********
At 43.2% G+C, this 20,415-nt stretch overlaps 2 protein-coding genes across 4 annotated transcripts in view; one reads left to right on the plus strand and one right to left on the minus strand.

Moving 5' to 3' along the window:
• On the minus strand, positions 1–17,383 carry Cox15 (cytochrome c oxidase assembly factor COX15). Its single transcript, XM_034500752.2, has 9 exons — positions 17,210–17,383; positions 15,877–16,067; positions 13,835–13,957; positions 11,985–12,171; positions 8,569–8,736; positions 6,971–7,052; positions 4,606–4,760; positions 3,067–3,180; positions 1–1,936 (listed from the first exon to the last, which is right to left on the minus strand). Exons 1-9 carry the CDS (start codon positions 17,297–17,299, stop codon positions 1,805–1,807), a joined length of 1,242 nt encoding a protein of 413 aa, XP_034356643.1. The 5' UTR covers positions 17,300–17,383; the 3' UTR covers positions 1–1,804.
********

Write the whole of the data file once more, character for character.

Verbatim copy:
At 43.2% G+C, this 20,415-nt stretch overlaps 2 protein-coding genes across 4 annotated transcripts in view; one reads left to right on the plus strand and one right to left on the minus strand.

Moving 5' to 3' along the window:
• On the minus strand, positions 1–17,383 carry Cox15 (cytochrome c oxidase assembly factor COX15). Its single transcript, XM_034500752.2, has 9 exons — positions 17,210–17,383; positions 15,877–16,067; positions 13,835–13,957; positions 11,985–12,171; positions 8,569–8,736; positions 6,971–7,052; positions 4,606–4,760; positions 3,067–3,180; positions 1–1,936 (listed from the first exon to the last, which is right to left on the minus strand). Exons 1-9 carry the CDS (start codon positions 17,297–17,299, stop codon positions 1,805–1,807), a joined length of 1,242 nt encoding a protein of 413 aa, XP_034356643.1. The 5' UTR covers positions 17,300–17,383; the 3' UTR covers positions 1–1,804.